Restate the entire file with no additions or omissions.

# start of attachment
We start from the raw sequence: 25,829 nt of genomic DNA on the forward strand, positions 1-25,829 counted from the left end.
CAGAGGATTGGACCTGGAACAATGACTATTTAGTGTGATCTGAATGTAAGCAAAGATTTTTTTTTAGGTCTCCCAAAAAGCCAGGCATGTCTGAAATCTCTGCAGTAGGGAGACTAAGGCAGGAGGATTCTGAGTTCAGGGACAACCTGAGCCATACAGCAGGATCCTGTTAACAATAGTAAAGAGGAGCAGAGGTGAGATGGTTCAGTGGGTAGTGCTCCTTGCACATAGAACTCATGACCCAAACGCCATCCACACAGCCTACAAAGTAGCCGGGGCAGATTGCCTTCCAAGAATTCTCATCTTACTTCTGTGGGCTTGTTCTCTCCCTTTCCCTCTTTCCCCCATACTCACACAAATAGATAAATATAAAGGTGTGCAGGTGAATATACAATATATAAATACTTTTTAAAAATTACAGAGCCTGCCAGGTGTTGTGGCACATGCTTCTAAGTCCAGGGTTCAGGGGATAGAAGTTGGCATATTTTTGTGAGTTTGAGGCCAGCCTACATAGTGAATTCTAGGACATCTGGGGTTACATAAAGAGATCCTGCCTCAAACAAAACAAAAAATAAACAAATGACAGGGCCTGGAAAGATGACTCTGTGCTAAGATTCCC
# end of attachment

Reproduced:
We start from the raw sequence: 25,829 nt of genomic DNA on the forward strand, positions 1-25,829 counted from the left end.
CAGAGGATTGGACCTGGAACAATGACTATTTAGTGTGATCTGAATGTAAGCAAAGATTTTTTTTTAGGTCTCCCAAAAAGCCAGGCATGTCTGAAATCTCTGCAGTAGGGAGACTAAGGCAGGAGGATTCTGAGTTCAGGGACAACCTGAGCCATACAGCAGGATCCTGTTAACAATAGTAAAGAGGAGCAGAGGTGAGATGGTTCAGTGGGTAGTGCTCCTTGCACATAGAACTCATGACCCAAACGCCATCCACACAGCCTACAAAGTAGCCGGGGCAGATTGCCTTCCAAGAATTCTCATCTTACTTCTGTGGGCTTGTTCTCTCCCTTTCCCTCTTTCCCCCATACTCACACAAATAGATAAATATAAAGGTGTGCAGGTGAATATACAATATATAAATACTTTTTAAAAATTACAGAGCCTGCCAGGTGTTGTGGCACATGCTTCTAAGTCCAGGGTTCAGGGGATAGAAGTTGGCATATTTTTGTGAGTTTGAGGCCAGCCTACATAGTGAATTCTAGGACATCTGGGGTTACATAAAGAGATCCTGCCTCAAACAAAACAAAAAATAAACAAATGACAGGGCCTGGAAAGATGACTCTGTGCTAAGATTCCC